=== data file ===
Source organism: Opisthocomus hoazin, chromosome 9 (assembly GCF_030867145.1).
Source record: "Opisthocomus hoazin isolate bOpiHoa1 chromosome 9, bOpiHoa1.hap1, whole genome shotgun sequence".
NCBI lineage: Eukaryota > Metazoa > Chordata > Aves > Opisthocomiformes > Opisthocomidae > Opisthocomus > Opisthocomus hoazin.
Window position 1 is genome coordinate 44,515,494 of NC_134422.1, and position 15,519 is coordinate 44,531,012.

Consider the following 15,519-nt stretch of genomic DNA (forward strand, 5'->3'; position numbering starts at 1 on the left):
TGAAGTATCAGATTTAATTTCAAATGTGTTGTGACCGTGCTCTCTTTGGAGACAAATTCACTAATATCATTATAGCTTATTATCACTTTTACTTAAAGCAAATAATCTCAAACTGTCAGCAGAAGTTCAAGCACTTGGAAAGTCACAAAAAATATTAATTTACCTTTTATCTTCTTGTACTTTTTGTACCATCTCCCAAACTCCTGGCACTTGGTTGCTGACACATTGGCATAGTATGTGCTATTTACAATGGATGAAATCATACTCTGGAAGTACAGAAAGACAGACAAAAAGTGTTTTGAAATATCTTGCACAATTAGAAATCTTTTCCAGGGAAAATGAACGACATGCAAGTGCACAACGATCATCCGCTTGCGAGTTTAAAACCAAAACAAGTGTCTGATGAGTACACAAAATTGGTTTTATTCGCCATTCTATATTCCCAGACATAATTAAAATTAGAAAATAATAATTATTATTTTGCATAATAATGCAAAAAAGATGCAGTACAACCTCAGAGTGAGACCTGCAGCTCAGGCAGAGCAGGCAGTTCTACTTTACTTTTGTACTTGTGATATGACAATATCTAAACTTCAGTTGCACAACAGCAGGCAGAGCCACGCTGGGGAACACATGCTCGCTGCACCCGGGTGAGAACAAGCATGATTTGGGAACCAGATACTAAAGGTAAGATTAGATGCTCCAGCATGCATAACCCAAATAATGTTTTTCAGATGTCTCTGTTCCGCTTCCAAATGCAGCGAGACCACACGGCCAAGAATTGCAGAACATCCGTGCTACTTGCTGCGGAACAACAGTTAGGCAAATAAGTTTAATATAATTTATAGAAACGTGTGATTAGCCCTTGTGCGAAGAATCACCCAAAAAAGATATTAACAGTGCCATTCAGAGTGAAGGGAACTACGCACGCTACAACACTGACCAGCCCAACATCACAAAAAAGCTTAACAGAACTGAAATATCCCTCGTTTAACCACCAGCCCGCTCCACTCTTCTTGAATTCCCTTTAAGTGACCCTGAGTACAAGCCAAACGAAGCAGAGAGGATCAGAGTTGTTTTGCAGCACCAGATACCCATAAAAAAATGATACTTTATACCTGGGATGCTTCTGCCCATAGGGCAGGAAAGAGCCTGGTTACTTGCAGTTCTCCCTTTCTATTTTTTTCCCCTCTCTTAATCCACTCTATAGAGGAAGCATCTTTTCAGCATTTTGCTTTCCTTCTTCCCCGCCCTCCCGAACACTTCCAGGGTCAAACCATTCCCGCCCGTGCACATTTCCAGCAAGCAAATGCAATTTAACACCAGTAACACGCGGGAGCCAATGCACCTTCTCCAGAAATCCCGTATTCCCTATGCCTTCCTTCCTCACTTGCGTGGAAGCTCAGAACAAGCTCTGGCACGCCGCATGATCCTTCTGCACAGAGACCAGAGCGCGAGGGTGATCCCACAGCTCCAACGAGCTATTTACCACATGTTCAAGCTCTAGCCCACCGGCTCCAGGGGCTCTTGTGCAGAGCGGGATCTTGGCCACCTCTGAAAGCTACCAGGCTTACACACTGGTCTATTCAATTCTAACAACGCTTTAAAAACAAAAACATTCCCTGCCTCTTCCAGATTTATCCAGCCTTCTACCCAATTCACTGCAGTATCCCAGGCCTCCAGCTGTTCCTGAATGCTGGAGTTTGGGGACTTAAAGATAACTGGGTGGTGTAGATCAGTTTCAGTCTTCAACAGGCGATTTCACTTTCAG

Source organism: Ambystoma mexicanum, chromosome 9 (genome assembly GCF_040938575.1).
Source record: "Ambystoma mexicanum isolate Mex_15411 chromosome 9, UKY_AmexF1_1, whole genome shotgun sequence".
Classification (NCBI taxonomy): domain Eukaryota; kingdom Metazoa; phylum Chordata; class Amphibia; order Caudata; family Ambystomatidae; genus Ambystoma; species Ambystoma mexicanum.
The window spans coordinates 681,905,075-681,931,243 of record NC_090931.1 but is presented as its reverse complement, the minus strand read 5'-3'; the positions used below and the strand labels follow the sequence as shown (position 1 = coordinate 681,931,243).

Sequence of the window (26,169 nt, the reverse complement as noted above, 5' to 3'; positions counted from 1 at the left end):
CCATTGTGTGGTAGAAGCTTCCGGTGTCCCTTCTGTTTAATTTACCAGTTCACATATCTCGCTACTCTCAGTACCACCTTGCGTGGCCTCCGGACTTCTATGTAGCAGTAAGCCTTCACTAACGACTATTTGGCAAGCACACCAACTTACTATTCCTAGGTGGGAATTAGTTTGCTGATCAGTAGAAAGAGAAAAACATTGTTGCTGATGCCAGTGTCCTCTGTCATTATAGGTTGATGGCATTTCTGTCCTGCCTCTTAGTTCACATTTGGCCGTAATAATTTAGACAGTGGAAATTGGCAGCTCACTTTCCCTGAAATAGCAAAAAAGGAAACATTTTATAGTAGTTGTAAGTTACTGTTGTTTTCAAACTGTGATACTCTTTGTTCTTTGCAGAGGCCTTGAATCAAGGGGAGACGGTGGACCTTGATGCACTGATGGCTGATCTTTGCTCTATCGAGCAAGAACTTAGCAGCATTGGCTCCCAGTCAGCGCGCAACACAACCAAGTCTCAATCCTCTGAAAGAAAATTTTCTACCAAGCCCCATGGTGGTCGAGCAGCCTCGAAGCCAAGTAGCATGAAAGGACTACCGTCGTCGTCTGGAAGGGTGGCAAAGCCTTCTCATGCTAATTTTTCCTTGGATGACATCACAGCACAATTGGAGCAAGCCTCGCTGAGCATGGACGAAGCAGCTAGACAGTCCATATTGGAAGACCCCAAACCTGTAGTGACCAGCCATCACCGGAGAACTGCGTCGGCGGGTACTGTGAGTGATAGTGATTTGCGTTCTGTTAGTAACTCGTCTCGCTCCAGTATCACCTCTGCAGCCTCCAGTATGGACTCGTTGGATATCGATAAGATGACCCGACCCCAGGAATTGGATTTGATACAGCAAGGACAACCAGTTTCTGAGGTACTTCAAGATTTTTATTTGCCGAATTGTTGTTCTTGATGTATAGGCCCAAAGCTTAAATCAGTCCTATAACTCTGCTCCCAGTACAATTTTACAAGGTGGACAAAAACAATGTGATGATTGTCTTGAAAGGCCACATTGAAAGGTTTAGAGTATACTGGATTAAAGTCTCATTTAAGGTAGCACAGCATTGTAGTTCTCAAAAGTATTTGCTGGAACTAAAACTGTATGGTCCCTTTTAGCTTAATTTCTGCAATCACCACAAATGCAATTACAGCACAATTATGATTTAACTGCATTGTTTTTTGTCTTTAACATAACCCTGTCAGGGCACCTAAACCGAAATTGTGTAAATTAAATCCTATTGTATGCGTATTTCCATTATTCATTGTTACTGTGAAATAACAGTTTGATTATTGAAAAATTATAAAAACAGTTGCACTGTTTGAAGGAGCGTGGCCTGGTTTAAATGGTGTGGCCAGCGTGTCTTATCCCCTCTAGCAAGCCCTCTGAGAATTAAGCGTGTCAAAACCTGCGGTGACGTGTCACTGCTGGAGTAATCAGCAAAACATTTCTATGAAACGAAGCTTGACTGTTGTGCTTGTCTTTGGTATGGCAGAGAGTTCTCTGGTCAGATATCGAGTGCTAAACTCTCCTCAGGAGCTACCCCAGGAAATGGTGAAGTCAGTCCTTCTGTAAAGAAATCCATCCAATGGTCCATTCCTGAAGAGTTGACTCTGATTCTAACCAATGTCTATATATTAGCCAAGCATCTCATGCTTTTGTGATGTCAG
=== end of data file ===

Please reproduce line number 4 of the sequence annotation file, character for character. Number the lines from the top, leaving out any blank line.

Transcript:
Window position 1 is genome coordinate 44,515,494 of NC_134422.1, and position 15,519 is coordinate 44,531,012.